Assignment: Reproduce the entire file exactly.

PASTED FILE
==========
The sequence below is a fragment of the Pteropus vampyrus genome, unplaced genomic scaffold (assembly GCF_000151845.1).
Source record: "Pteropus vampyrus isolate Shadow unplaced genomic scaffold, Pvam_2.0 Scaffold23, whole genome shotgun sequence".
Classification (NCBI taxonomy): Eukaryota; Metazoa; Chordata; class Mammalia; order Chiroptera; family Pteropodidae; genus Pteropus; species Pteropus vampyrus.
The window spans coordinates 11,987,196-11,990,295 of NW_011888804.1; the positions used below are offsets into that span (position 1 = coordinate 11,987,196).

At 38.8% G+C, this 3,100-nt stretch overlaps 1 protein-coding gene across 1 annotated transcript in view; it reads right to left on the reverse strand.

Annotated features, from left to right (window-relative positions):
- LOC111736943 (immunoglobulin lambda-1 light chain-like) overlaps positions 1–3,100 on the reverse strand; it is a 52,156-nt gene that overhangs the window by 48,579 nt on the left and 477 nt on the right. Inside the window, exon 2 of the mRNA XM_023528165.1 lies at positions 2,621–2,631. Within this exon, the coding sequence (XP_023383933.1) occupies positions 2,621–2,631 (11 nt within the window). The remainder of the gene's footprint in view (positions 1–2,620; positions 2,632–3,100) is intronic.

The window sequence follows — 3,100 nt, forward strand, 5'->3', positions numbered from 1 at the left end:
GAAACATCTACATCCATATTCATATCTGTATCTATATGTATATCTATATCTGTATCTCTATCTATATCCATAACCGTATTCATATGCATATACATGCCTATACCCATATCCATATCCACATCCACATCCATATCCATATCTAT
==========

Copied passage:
The sequence below is a fragment of the Pteropus vampyrus genome, unplaced genomic scaffold (assembly GCF_000151845.1).
Source record: "Pteropus vampyrus isolate Shadow unplaced genomic scaffold, Pvam_2.0 Scaffold23, whole genome shotgun sequence".
Classification (NCBI taxonomy): Eukaryota; Metazoa; Chordata; class Mammalia; order Chiroptera; family Pteropodidae; genus Pteropus; species Pteropus vampyrus.
The window spans coordinates 11,987,196-11,990,295 of NW_011888804.1; the positions used below are offsets into that span (position 1 = coordinate 11,987,196).

At 38.8% G+C, this 3,100-nt stretch overlaps 1 protein-coding gene across 1 annotated transcript in view; it reads right to left on the reverse strand.

Annotated features, from left to right (window-relative positions):
- LOC111736943 (immunoglobulin lambda-1 light chain-like) overlaps positions 1–3,100 on the reverse strand; it is a 52,156-nt gene that overhangs the window by 48,579 nt on the left and 477 nt on the right. Inside the window, exon 2 of the mRNA XM_023528165.1 lies at positions 2,621–2,631. Within this exon, the coding sequence (XP_023383933.1) occupies positions 2,621–2,631 (11 nt within the window). The remainder of the gene's footprint in view (positions 1–2,620; positions 2,632–3,100) is intronic.

The window sequence follows — 3,100 nt, forward strand, 5'->3', positions numbered from 1 at the left end:
GAAACATCTACATCCATATTCATATCTGTATCTATATGTATATCTATATCTGTATCTCTATCTATATCCATAACCGTATTCATATGCATATACATGCCTATACCCATATCCATATCCACATCCACATCCATATCCATATCTAT